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Old 11-17-2012, 07:04 AM
TroubledTigress TroubledTigress is offline
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Join Date: Nov 2012
Location: Canada
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Ah ok, thank you for answering the questions, and I was confused on the common-law thing because of the fact that the laws were recently changed last year. And well, things were changed to only prohibit people to have legal marriages with ceremonies, but as I don't have a legal mind I wasn't sure if I was missing something. I think I'm mostly confused because of information such as this;

Quote:
The judge interpreted Canada’s criminal law against polygamy narrowly so that it only criminalizes non-monogamous relationships that are a) institutionalized b) marriages. The law, he said, protects the “institution of monogamous marriage”. He concluded that the law does not apply to non-monogamous relationships in general.

Of the two terms “institutionalized” and “marriage” the former is the most important, not only because it narrows the second term, but also because the concept of “institutionalized” is clearer than the concept of “marriage”.

The judge discussed three types of institutionalized marriage, and they give a guide to what he means by “institutionalized”.

The first type is the institution of two-person heterosexual marriage. As the judge discussed, that institution has thousands of years of cultural practice behind it and in Canada 150 years of formal legal definition and sanction. It is clearly an institution.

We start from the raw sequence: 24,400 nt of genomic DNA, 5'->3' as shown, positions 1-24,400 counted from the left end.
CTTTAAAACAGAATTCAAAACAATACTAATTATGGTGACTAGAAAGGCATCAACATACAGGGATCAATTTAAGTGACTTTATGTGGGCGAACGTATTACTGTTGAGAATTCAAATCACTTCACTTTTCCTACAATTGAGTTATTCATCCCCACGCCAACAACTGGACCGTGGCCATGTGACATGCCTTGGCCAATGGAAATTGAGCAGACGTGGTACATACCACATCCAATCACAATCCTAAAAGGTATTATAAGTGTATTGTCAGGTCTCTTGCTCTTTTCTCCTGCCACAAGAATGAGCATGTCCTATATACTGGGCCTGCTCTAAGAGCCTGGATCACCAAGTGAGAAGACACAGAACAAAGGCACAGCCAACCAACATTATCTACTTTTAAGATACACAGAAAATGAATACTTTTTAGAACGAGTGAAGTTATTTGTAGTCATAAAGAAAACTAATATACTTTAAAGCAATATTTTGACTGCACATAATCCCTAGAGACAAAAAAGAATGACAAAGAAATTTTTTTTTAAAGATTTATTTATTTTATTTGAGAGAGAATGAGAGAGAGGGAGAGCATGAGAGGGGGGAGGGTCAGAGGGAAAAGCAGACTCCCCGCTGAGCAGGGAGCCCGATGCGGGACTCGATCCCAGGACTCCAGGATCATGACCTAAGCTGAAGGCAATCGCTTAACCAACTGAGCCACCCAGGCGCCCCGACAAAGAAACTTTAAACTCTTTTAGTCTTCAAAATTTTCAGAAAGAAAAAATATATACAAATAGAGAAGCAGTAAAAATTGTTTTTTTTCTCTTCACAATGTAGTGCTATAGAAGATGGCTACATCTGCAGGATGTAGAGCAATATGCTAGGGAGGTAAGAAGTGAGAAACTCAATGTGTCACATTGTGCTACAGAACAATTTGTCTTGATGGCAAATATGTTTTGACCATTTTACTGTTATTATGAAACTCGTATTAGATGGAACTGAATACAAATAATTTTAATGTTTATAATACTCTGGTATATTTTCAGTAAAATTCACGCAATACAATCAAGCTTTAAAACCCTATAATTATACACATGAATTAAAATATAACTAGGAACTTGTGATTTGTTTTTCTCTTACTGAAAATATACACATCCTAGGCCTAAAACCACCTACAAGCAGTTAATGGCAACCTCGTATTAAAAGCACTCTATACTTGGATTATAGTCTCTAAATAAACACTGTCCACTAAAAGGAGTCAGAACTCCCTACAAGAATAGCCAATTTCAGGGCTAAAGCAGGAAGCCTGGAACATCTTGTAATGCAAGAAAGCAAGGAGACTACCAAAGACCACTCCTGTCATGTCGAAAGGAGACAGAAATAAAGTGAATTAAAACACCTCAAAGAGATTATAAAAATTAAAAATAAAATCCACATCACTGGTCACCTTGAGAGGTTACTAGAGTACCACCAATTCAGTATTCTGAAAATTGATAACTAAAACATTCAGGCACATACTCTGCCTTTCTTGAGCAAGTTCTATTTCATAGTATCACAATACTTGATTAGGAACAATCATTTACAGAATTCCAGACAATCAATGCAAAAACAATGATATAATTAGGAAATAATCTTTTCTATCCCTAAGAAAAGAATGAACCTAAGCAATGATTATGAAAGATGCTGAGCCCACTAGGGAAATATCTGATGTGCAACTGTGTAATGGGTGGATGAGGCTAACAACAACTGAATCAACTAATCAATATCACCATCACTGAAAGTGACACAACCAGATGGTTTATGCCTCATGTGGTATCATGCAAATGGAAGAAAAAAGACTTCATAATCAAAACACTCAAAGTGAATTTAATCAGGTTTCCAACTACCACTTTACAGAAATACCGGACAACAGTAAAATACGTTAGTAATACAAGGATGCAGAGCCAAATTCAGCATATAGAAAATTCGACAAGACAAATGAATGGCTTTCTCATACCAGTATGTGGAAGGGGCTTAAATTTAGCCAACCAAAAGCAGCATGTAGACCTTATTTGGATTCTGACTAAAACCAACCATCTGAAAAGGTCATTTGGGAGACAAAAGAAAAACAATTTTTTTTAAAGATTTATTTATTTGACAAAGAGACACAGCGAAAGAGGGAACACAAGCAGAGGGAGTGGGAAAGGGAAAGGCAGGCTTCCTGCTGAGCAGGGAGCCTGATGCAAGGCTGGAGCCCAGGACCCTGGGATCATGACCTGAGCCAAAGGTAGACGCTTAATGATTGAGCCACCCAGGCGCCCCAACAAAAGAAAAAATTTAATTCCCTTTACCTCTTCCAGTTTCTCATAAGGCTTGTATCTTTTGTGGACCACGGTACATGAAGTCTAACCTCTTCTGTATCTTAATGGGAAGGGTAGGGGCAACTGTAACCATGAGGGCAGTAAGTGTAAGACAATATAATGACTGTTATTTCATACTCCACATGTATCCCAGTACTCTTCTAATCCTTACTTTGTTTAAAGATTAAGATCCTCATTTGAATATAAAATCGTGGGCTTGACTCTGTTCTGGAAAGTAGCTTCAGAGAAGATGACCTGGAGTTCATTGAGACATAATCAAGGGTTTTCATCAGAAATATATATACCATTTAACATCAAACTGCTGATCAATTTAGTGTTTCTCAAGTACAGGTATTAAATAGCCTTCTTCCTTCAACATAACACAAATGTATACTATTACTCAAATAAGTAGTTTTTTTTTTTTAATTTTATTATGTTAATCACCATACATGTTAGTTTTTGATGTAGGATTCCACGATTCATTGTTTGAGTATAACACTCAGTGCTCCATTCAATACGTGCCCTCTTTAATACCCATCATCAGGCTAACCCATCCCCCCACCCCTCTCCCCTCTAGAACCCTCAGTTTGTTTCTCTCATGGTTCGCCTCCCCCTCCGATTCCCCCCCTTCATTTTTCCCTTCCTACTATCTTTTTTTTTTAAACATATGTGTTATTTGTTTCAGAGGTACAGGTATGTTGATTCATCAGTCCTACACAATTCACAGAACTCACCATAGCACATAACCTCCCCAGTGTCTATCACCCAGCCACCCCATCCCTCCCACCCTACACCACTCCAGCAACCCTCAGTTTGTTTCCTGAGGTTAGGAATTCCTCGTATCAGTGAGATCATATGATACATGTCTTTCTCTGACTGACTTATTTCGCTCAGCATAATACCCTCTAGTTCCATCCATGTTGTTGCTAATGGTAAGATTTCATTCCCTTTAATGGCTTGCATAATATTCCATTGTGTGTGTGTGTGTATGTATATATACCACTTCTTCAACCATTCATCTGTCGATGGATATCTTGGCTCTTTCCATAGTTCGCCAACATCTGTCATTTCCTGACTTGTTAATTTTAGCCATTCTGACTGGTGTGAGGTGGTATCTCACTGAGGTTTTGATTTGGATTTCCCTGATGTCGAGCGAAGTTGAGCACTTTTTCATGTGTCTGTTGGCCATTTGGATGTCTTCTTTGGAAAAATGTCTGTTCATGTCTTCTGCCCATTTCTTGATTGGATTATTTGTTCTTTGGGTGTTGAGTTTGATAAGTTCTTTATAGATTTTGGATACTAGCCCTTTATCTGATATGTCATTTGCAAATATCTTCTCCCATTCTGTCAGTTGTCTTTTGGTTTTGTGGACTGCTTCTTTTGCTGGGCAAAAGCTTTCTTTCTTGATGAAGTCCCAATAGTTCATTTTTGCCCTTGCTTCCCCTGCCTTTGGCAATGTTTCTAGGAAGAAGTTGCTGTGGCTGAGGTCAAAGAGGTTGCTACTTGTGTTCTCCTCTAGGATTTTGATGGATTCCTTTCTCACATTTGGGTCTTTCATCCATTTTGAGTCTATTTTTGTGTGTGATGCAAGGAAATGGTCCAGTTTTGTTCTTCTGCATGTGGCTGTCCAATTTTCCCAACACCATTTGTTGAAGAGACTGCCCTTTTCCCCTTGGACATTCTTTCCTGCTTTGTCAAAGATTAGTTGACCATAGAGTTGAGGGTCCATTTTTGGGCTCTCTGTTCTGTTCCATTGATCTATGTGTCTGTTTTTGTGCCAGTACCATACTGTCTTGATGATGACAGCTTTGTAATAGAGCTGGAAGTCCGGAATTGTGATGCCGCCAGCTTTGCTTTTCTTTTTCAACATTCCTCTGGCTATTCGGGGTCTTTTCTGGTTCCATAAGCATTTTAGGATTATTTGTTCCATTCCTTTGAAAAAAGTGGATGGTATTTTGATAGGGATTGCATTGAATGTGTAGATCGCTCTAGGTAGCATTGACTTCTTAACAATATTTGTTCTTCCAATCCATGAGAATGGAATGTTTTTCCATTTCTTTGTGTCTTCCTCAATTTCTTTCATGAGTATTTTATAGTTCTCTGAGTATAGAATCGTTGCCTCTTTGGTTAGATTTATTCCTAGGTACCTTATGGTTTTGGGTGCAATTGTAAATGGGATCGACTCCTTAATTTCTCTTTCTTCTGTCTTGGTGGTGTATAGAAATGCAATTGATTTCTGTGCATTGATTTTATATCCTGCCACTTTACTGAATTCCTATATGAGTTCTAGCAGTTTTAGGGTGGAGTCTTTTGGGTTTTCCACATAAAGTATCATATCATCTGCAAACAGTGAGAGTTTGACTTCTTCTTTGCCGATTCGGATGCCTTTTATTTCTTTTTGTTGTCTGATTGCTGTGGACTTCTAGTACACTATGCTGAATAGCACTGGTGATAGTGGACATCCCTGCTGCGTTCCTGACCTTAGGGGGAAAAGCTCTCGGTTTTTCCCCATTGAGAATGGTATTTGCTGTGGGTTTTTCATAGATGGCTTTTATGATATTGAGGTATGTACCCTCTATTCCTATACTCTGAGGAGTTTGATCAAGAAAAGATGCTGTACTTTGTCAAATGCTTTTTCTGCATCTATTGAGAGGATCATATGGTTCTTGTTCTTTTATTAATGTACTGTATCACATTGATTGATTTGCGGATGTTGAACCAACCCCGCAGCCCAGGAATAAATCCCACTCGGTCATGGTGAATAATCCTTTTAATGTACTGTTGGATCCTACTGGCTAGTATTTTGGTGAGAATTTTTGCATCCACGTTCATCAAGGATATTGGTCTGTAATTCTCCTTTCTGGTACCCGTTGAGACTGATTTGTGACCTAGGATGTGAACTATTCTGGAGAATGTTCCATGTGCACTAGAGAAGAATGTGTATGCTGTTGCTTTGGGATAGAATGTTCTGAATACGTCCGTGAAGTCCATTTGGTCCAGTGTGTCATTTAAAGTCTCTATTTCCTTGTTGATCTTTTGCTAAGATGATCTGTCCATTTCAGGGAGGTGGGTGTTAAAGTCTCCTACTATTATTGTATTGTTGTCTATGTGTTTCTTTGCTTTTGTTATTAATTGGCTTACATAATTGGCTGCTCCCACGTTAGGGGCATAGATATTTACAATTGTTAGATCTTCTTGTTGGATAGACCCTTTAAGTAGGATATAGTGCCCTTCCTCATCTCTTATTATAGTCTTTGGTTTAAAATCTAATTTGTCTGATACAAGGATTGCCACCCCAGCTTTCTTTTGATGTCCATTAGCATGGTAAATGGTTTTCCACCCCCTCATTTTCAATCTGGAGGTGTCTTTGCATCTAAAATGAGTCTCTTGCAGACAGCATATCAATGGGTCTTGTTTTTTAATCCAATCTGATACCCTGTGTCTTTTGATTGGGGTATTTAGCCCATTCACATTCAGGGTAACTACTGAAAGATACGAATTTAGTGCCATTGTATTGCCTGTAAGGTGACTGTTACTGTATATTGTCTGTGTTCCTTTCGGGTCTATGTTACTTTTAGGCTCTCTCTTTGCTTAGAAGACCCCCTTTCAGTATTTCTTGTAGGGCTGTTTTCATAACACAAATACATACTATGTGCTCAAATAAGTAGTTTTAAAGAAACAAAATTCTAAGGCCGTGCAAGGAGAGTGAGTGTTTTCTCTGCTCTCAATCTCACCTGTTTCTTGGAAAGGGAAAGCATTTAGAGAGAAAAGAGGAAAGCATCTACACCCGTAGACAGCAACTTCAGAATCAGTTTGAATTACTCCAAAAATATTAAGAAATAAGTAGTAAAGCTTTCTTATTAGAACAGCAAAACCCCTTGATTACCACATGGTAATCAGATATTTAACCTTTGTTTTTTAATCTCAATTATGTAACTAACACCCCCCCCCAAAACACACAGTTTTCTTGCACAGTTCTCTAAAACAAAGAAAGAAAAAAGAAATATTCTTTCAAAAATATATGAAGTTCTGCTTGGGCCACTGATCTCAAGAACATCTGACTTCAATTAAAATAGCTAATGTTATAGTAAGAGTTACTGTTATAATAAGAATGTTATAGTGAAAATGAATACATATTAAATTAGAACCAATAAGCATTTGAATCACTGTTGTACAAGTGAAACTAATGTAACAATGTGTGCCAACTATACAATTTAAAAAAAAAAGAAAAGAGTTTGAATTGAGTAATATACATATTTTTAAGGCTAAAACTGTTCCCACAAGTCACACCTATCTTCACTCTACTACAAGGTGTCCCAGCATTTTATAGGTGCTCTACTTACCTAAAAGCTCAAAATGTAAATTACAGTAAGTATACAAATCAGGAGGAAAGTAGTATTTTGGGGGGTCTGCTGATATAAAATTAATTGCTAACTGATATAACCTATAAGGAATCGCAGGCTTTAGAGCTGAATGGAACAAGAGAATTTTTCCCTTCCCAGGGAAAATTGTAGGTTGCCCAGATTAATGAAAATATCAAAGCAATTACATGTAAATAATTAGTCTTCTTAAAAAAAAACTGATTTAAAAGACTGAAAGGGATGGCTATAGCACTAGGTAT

As to the key elements of that institution the evidence suggests these things:

1) marriage has a community dimension because the marriage affects the wider community and not just the parties to the marriage;

2) the community must in some way formally sanction the marriage through an authority structure;

3) some form of marriage registration must occur so the community can determine a marriage has taken place;

4) the public nature of the ceremony is in part designed to tell others that the parties to the marriage are off-limits for sexual purposes;

5) because the marriage affects the wider community the terms of the marriage cannot be renegotiated by the parties themselves;

6) the parties to a marriage cannot dissolve it themselves; dissolution requires another public ceremony or involvement of third parties (from paragraphs 227, 1020, 1037-1042 of the court’s decision).

The formal sanctioning by the Canadian legal system in the last twenty years of a new form of monogamous marriage – homosexual – which the judge also recognized, shows that marriage can be institutionalized by new practices.
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